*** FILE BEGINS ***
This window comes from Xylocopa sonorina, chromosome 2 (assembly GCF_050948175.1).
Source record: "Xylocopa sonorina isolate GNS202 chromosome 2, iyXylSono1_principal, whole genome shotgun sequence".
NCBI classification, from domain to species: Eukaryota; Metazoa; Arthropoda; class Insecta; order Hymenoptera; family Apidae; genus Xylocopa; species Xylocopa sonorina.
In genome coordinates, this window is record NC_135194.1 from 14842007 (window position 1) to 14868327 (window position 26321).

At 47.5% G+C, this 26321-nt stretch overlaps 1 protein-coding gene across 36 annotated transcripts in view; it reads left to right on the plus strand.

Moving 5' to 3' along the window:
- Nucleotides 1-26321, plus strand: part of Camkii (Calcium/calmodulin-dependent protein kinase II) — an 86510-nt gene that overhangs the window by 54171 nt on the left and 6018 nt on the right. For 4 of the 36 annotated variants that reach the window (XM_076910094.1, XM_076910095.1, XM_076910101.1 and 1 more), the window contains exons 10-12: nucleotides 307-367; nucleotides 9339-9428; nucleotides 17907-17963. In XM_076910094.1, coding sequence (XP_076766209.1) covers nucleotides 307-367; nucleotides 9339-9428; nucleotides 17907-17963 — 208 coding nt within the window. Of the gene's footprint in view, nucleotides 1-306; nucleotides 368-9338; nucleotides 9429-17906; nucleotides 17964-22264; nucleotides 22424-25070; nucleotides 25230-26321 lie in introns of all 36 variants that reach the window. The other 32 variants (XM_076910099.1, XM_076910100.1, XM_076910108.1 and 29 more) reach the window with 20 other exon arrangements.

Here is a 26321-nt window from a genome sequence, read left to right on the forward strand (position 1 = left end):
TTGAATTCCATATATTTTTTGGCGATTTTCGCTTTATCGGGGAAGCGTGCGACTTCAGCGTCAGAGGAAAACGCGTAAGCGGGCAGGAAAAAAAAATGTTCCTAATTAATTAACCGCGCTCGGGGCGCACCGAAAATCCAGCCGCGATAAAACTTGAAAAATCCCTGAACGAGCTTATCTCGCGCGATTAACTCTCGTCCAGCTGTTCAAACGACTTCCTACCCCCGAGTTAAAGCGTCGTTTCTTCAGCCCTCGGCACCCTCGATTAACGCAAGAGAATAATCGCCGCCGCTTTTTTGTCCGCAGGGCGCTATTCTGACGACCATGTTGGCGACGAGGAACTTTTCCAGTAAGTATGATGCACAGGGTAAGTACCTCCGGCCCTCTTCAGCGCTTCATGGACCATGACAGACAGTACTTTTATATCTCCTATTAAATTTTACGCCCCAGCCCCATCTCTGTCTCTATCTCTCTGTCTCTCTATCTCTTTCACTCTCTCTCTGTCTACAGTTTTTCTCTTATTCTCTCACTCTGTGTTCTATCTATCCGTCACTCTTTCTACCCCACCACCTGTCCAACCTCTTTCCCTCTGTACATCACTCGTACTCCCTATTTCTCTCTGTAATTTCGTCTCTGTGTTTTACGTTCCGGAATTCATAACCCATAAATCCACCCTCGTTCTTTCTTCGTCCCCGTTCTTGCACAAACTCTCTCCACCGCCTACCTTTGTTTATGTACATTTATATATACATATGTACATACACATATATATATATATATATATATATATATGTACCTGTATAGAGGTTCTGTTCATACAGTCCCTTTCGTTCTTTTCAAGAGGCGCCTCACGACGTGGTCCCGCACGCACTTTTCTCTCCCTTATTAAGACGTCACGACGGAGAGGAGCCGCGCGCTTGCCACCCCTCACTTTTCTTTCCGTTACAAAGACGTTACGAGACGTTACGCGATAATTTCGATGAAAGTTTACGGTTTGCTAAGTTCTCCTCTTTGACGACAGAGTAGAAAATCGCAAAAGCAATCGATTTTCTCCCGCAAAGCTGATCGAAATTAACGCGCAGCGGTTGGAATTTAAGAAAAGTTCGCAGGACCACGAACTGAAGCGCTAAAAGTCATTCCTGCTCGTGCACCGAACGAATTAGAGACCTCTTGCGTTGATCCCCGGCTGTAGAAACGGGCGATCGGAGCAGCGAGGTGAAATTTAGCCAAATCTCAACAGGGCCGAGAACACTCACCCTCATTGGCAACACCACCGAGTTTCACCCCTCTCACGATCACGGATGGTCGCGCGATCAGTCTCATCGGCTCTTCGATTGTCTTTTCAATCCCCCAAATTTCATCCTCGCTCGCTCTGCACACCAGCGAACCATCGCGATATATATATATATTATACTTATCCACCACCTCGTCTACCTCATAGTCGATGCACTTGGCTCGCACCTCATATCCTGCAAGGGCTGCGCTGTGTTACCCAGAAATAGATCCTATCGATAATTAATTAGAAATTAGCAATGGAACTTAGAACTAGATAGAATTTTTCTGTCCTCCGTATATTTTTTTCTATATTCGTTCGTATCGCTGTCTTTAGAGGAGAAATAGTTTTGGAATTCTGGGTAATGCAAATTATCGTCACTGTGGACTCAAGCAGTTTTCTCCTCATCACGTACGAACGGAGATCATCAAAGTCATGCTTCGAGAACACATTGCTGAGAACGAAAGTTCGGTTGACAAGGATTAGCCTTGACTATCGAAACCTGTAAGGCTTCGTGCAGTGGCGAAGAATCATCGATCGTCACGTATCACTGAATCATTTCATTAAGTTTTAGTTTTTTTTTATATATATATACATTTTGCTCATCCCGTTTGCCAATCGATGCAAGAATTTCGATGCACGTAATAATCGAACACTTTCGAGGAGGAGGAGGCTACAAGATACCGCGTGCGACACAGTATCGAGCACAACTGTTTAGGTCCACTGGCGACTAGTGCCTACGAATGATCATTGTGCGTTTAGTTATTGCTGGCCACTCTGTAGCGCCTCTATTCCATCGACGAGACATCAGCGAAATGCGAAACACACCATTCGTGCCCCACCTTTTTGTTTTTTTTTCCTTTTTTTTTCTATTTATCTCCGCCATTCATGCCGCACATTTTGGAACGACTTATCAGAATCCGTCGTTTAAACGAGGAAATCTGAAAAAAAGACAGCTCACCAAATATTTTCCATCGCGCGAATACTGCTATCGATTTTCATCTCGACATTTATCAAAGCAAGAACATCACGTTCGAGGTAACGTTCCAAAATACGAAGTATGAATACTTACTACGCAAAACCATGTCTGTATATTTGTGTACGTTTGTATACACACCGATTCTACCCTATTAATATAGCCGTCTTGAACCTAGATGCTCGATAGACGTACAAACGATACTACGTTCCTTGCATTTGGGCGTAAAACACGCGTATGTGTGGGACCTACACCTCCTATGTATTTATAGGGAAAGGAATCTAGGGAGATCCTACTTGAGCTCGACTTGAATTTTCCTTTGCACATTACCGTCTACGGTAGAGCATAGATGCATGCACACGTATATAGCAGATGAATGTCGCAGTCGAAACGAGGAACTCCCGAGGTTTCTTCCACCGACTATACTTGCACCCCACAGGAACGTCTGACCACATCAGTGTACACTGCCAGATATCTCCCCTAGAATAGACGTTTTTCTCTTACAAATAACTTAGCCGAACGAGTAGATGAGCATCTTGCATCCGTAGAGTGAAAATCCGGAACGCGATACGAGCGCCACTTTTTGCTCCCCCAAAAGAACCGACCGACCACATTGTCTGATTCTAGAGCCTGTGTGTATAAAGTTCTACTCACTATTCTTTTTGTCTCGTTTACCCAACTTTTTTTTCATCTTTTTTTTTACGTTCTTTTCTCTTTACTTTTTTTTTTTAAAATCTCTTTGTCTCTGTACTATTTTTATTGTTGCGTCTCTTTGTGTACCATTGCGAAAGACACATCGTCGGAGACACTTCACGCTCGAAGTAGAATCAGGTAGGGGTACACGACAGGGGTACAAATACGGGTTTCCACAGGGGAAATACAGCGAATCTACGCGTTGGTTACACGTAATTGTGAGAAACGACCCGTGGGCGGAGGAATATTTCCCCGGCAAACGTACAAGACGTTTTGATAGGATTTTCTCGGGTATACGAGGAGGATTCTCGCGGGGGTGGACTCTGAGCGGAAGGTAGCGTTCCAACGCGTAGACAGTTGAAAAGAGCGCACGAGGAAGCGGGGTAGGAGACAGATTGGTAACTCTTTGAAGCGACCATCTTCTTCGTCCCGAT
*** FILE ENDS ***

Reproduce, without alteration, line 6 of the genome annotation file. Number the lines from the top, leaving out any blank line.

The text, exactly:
Moving 5' to 3' along the window: